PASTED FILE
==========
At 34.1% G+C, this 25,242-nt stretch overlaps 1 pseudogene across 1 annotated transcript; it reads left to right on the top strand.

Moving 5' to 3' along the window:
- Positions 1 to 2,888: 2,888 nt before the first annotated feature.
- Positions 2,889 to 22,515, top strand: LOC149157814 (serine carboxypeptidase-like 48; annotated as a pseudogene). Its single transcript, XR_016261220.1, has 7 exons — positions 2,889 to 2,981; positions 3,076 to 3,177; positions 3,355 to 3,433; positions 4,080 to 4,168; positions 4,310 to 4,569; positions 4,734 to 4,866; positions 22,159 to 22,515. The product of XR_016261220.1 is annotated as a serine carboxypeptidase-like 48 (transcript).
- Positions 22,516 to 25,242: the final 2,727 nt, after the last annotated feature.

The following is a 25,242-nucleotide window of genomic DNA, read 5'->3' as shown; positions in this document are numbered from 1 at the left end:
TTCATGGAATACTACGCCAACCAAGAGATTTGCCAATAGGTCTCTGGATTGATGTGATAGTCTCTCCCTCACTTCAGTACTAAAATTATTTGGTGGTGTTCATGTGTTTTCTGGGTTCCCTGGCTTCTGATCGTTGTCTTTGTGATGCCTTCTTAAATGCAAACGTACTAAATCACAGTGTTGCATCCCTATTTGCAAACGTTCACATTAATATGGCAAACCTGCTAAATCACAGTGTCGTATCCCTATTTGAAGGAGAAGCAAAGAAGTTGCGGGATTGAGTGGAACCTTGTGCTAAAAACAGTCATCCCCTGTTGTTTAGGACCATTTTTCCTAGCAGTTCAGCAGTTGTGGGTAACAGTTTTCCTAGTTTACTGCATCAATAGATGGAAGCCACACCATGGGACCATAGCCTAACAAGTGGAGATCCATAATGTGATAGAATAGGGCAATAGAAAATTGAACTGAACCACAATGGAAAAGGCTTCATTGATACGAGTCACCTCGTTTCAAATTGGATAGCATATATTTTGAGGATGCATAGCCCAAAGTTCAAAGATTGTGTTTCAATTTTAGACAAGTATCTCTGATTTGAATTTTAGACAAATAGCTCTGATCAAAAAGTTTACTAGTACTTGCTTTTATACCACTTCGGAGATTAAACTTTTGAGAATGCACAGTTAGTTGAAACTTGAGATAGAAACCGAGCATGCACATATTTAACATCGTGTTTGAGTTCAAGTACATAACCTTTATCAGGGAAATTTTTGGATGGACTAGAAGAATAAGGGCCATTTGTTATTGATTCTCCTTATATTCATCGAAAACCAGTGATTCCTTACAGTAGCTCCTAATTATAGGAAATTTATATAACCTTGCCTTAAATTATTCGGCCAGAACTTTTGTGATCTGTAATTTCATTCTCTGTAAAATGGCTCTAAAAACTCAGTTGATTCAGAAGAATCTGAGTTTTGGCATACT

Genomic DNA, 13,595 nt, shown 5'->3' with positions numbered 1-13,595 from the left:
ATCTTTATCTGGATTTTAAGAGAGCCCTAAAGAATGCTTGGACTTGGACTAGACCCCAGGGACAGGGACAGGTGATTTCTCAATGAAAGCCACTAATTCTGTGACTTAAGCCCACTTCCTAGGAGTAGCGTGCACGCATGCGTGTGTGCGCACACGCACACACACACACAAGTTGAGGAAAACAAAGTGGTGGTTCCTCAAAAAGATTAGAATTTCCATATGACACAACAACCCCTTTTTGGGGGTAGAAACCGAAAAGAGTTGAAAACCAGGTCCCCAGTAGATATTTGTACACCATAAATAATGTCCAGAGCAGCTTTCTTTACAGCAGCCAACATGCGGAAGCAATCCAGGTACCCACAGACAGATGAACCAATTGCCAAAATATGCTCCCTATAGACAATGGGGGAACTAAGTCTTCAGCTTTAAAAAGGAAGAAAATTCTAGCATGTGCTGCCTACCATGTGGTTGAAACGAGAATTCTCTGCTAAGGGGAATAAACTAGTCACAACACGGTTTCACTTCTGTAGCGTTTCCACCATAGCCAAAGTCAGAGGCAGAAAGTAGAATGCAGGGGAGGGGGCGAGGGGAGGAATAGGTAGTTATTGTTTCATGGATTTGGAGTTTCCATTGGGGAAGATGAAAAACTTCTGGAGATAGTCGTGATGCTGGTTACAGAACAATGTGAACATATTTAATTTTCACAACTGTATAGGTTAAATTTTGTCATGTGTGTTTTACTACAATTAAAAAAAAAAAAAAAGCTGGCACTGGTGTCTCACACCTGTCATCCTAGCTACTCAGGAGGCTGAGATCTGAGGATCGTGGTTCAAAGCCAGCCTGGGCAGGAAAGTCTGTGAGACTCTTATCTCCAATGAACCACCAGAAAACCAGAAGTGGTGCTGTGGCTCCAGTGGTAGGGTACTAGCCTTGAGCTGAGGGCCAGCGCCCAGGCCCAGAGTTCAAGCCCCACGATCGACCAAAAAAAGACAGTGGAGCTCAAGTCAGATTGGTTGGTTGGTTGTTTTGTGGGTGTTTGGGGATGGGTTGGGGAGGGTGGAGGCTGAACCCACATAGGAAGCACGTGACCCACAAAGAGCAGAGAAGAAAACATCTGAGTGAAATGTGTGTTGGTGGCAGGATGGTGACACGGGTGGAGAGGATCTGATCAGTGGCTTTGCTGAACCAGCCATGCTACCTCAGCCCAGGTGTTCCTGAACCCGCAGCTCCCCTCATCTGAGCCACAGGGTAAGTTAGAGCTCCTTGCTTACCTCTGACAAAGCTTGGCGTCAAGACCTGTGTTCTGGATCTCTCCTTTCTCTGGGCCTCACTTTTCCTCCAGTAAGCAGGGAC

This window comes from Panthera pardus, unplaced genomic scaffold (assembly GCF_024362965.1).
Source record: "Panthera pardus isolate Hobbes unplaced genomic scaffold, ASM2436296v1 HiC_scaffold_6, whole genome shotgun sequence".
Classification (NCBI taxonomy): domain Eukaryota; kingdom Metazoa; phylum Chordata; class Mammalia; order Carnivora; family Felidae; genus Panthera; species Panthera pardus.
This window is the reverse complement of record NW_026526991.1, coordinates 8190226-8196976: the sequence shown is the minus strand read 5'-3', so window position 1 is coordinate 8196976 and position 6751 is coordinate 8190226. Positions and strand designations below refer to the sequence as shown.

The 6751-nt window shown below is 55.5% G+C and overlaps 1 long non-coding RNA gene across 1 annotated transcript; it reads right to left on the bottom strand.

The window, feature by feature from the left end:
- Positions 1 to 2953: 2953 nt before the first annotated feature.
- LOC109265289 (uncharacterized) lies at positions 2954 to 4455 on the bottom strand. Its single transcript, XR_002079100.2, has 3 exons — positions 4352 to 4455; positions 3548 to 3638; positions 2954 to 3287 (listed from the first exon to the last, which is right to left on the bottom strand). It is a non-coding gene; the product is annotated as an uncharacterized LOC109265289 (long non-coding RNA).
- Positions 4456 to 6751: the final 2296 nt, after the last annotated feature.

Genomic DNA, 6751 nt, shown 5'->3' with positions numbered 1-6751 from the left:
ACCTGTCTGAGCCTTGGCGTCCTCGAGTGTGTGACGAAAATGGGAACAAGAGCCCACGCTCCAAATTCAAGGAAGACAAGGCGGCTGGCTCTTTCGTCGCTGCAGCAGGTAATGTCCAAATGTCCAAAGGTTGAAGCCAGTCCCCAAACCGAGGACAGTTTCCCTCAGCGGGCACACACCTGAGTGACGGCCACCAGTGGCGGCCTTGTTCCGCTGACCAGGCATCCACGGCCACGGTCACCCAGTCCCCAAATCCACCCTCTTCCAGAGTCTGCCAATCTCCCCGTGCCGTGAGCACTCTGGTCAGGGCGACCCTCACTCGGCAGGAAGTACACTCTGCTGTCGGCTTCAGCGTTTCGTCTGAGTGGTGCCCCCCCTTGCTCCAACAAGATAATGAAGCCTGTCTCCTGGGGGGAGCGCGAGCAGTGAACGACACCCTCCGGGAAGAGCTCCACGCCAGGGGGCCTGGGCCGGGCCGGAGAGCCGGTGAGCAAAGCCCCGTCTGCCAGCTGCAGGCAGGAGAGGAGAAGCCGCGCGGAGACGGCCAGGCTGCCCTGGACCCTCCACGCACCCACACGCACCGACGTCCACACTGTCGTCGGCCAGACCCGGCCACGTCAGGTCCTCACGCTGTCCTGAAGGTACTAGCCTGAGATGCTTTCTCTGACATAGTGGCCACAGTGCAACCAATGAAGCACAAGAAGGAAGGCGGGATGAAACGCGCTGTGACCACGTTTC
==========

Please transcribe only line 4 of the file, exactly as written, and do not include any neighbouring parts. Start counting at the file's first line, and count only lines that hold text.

- Positions 2,889 to 22,515, top strand: LOC149157814 (serine carboxypeptidase-like 48; annotated as a pseudogene). Its single transcript, XR_016261220.1, has 7 exons — positions 2,889 to 2,981; positions 3,076 to 3,177; positions 3,355 to 3,433; positions 4,080 to 4,168; positions 4,310 to 4,569; positions 4,734 to 4,866; positions 22,159 to 22,515. The product of XR_016261220.1 is annotated as a serine carboxypeptidase-like 48 (transcript).